Table 2: Test dataset details
Experiments DE IT RU FR-FR FR-CA ES-ES ES-MX PT-PT PT-BR Overall
No pretraining without Lang ID 20.44 18.74 32 25.03 21.98 18.52 20.81 23.19 22.1 21.65
No pretraining with Lang ID 17.79 16.76 25.26 19.85 22.02 16.18 18.54 21.39 21.62 19.13
LEAP-SSL with Lang ID 17.12 16.40 25.22 19.31 20.87 15.41 17.55 21.68 20.83 18.45
Table 3: Evaluation of multi-lingual pretraining methods in the in-domain language task.
Experiments DE IT RU FR-FR FR-CA ES-ES ES-MX PT-PT PT-BR Overall
No pretraining with Lang ID 19.93 20.05 28.73 24.37 22.07 18.17 20.08 24.92 23.04 21.43
SSL only with Lang ID 20.27 19.47 28.86 23.6 21.83 17.98 19.97 24.1 22.87 21.25
LEAP-SSL with Lang ID 19.19 18.67 28.08 22.76 21.14 17.58 19.84 23.81 23.05 20.67
No pretraining without Lang ID 25.18 23.88 35.04 25.27 29.61 22.60 24.66 27.54 26.26 25.71
SSL only without Lang ID 23.26 22.2 31.64 27.83 24.08 20.59 22.97 24.97 23.59 23.92
LEAP-SSL without Lang ID 23.03 22.38 32.42 29.19 24.01 21.04 23.65 25.52 24.83 24.42
Table 4: Effect of language ID input for SSL methods with a subset of data.

The dataset used for training consists of 6 languages totaling 42,372 hours. As shown in Table 1, our training dataset is comprised of data from German, Italian, French, Spanish, Portuguese and Russian. It is worth noting here that we report the experimental results for multiple variants of Portuguese (PT-BR and PT-PT), French (FR-FR and FR-CA) and Spanish (ES-ES and ES-MX). Table 2 tabulates the statistics of our test set for each locale: number of utterances and number of words. The dataset of each locale also contains not only various speakers but also different speech recognition tasks such as command-and-control tasks in mobile, office and car scenarios, Cortana phrases, dictation, video indexing, conversational speech in telecommunication or meetings and so on.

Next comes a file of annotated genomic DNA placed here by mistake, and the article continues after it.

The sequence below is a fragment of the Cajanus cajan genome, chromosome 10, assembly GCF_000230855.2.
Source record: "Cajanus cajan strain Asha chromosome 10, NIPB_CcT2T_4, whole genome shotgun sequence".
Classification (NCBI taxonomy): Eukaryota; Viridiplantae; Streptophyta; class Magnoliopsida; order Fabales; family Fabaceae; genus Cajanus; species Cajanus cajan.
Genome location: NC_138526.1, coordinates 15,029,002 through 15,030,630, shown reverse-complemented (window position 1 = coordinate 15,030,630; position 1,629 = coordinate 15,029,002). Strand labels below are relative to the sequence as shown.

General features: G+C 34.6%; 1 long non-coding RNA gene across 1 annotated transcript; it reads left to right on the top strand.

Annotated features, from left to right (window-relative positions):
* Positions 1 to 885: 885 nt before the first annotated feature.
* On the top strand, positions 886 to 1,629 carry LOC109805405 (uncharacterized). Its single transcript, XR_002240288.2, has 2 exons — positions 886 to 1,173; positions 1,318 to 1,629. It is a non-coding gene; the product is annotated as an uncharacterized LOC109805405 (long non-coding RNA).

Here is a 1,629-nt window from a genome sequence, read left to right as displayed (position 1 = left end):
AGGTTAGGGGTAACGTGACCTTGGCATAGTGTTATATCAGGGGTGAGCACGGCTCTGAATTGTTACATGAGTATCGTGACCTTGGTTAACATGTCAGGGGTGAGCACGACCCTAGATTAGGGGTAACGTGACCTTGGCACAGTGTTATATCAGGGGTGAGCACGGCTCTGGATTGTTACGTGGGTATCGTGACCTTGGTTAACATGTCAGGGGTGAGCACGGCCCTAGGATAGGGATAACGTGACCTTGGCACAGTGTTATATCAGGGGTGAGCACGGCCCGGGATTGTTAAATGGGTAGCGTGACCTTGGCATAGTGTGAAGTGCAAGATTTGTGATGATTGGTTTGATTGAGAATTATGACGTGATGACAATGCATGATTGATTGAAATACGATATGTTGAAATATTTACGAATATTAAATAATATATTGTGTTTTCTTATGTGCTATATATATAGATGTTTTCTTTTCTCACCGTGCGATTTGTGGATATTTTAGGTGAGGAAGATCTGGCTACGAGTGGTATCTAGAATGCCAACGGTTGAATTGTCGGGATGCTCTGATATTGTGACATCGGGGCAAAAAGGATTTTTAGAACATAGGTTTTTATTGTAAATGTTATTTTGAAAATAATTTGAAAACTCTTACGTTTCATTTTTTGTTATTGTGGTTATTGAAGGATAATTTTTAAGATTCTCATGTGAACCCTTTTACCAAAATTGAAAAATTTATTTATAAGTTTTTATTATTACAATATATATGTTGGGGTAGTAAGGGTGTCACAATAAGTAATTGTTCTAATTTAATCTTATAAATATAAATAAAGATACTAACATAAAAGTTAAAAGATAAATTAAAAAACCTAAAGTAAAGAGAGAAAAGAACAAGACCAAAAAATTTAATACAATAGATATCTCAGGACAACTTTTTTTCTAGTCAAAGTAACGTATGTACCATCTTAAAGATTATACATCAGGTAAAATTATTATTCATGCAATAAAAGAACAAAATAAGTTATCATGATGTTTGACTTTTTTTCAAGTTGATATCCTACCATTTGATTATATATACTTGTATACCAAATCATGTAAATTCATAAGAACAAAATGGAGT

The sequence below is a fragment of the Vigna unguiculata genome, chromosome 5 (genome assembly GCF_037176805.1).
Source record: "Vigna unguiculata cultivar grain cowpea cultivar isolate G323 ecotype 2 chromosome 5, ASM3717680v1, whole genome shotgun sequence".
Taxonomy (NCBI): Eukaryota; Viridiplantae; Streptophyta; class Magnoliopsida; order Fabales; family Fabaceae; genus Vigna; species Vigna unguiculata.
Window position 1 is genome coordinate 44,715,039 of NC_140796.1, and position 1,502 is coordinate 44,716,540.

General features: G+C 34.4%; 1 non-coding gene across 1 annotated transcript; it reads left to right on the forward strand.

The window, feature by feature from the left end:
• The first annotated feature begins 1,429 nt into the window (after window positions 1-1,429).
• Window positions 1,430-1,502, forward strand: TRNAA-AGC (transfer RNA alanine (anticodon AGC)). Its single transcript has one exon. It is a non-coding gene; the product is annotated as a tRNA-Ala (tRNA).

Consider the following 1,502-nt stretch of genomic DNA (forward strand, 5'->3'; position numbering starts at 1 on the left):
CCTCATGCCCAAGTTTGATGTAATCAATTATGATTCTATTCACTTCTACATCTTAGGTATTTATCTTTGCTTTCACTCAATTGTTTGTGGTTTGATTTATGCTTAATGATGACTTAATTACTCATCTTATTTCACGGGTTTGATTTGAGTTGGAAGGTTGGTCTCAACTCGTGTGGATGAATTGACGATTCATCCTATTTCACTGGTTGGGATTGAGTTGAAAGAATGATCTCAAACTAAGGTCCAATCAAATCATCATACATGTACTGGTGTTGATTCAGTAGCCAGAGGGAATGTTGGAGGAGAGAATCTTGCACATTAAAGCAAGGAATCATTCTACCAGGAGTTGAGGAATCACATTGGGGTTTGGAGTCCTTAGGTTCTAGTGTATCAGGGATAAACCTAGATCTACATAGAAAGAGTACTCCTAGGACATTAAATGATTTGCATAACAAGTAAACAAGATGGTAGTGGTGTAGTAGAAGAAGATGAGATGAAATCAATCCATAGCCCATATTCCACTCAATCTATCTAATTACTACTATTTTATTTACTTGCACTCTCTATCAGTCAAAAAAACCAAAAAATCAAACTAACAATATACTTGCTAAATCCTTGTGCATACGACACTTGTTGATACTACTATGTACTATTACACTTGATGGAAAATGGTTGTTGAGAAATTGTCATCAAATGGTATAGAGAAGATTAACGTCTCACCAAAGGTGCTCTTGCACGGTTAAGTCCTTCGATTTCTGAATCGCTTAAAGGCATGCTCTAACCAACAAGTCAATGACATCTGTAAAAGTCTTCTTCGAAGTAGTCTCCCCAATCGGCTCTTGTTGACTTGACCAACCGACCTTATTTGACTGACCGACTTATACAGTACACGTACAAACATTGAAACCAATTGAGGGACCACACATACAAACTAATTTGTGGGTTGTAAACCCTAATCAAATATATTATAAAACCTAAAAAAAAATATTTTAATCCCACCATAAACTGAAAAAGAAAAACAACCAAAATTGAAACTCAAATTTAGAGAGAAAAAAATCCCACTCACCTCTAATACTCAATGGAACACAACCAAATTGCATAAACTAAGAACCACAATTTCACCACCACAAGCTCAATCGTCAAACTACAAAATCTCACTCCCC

For training a network, we further split the whole training data set into training and validation sets in order to determine the convergence. The amount of training data for each language is different as shown in Table 1. We, thus, sample the lower resource data more frequently to balance the language data distribution during training.